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A new air-pollution solution

Original post made on Feb 16, 2019

The city of Palo Alto has launched a pilot program to encourage residents to replace their traditional gas water heaters with heat pump water heaters that operate with electricity.

Read the full story here Web Link posted Thursday, February 14, 2019, 11:48 AM

Comments (13)

Posted by David Coale
a resident of Barron Park
on Feb 16, 2019 at 1:59 pm

Great article on Heat Pump Water Heaters (HPWH). I have one and it is great. Three times more efficient than a gas or regular electric water heater. And with the city rebate, you only have to pay for installation. This does need an electrical circuit to be installed but the savings are worth it.

One very important thing, as was mentioned, is to do your research ahead of time and replace the old one before it is an emergency. If your water heater is 10 years old or older, now is the time to change it out before it starts to leak. Check the date on the water heater and act accordingly!

Posted by musical
a resident of Palo Verde
on Feb 16, 2019 at 2:39 pm

"The challenge is that when your water heater goes out it's an emergency."

My clean electricity here fails much more often than my evil natural gas.

Not an emergency, because I have candles and flashlights, and a gas water heater.

Posted by Electricity Is OK For Some Things But...
a resident of Community Center
on Feb 16, 2019 at 3:18 pm

Gas stove + gas water heater here & forever.

When the electricity goes out for one reason or another, an electric stove is useless. Same with the microwave oven. Prefer gas range for cooking...better flame/heat control.

How many restaurants have you been to where they use electric ranges?

Bad enough that food stored in the refrigerator/freezer can go bad.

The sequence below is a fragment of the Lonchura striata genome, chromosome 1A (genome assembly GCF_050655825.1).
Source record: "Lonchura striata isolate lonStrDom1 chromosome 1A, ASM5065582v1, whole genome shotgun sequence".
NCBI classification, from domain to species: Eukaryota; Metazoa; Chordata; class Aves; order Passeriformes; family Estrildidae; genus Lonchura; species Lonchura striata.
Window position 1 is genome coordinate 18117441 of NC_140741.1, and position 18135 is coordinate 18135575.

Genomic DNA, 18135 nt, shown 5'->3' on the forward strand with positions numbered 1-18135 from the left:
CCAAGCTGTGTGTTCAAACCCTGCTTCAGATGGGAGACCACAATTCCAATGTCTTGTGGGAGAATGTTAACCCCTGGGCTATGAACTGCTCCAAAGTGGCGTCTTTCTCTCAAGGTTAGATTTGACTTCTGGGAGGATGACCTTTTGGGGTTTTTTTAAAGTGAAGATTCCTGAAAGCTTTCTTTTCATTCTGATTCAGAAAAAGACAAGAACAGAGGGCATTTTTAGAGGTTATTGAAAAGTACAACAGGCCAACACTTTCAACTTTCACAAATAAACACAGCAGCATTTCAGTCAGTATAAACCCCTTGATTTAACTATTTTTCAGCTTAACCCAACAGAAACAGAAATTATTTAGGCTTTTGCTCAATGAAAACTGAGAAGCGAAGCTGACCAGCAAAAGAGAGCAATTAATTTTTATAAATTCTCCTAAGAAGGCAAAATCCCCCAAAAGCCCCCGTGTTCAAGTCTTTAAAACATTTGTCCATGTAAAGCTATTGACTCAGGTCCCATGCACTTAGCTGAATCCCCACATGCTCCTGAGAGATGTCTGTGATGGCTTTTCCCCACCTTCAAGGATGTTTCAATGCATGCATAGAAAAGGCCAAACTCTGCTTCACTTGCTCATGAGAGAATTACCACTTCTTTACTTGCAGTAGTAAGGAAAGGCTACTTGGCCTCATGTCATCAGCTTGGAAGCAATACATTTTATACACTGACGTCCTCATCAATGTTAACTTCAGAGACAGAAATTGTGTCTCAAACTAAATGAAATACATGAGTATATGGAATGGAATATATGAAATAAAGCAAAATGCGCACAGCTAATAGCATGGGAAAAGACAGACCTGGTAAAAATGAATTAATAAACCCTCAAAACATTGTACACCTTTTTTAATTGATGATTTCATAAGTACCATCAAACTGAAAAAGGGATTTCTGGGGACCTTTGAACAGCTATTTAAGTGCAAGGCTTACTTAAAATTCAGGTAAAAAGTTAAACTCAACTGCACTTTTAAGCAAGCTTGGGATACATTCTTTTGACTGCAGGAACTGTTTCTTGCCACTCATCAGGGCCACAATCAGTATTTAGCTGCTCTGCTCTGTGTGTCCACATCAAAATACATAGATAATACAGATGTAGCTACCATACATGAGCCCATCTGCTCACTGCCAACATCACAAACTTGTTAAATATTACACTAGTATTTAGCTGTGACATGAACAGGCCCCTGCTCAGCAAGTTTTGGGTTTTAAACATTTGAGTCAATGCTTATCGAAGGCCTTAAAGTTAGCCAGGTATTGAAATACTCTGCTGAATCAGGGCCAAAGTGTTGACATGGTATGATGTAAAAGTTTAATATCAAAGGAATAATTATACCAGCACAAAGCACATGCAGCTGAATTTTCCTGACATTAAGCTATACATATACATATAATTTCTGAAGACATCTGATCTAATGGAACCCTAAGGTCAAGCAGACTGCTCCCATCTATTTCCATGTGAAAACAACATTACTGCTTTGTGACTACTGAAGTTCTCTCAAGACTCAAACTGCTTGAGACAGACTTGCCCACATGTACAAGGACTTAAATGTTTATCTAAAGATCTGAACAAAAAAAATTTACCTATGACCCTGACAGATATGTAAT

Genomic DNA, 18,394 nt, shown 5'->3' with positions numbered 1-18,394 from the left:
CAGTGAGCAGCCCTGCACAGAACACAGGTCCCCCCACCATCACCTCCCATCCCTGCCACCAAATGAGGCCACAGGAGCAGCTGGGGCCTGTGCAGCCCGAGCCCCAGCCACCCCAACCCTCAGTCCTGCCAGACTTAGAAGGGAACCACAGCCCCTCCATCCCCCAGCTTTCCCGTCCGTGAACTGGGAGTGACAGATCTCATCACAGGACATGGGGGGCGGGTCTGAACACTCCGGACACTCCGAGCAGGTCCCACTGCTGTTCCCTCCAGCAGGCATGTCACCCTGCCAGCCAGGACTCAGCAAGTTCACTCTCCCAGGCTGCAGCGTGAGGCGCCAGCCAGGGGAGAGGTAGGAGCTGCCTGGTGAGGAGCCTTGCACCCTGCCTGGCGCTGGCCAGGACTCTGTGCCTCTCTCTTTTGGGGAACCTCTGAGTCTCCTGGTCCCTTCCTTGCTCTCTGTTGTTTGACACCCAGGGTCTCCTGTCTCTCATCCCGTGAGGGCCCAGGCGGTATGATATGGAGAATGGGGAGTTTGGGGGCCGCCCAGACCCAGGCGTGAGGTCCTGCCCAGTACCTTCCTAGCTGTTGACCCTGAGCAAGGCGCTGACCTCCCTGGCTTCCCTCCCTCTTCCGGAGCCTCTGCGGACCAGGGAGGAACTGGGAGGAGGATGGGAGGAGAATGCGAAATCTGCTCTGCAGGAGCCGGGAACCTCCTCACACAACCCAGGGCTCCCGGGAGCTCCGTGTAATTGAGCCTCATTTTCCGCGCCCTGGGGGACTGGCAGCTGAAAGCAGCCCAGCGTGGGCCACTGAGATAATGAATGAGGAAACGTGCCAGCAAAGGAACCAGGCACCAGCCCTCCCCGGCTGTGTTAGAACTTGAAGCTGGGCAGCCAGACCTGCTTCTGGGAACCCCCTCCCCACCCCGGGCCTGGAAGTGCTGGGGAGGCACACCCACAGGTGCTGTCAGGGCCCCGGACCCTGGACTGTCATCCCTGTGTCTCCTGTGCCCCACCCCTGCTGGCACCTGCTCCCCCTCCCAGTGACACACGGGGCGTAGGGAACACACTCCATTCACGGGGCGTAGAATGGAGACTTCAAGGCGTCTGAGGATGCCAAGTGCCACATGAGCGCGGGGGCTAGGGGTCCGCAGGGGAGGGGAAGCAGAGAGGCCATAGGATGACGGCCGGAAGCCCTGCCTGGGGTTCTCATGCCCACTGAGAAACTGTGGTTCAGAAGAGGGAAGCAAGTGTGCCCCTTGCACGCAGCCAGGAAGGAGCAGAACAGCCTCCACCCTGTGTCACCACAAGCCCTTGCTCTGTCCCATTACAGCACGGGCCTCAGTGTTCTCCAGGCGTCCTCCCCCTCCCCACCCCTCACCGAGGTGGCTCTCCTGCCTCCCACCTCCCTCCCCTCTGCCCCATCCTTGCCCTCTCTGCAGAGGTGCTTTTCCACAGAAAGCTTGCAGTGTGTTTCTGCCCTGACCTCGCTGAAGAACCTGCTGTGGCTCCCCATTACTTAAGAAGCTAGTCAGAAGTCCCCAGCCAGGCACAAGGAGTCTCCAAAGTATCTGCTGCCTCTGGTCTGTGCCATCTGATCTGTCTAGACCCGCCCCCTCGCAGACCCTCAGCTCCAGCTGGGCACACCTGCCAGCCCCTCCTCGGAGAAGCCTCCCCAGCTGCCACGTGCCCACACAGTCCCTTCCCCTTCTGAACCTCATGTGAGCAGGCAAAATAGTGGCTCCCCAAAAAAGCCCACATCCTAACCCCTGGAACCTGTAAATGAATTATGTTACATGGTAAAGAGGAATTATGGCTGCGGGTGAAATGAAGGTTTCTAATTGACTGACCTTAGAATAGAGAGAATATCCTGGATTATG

An electric water heater during an outage? I don't like taking cold showers, do you?

A balance between gas & electricity works best. No need to be a green-fanatic.

What's electric barbecue?

I'm sticking with gas!

Posted by David Coale
a resident of Barron Park
on Feb 16, 2019 at 8:51 pm

The electricity in Palo Alto is out only about once a year for a few hours at most, so this is not really an issue. With a heat pump water heater you will have 50 gallons of hot water that will last most power outages and this is 50 gallons of water if the water supply goes out in the "big one". So, if you want to take a shower with your candles and flashlight, you can do this with a HPWH. If you have a tank-less gas water heater, you are out of luck for hot water and water storage.

Induction cooking is actually faster to heat and cool then gas; you should try it! Everyone that has induction cooking will not switch back to gas because they love it so much. Yes, no cooking in a power outage but this is unlikely in Palo Alto. The air quality is much better with induction cooking and even in restaurants induction cooking is beneficial in that the kitchen is much cooler, fire hazard is greatly reduced and the cooks have far fewer burns then with gas.

Change can be hard, but in the end, I really don't care how I get hot water, heat my house or cook my food. If it is better, faster, cheaper, and more efficient, that is what I want.

Posted by musical
a resident of Palo Verde
on Feb 17, 2019 at 12:13 am

Oh well, even cigarettes are electric now.

Posted by Electricity Is OK For Some Things But...
a resident of Community Center
on Feb 17, 2019 at 8:06 am

Now in the event of an earthquake (as in 1989), all bets are off. The restaurants that still had power were jam packed.

Thus a Weber kettle (with charcoal) or a Weber Genysis (gas grill) can get you through.

When it comes to a major emergency, no one is going to care about a 'spare the air' day.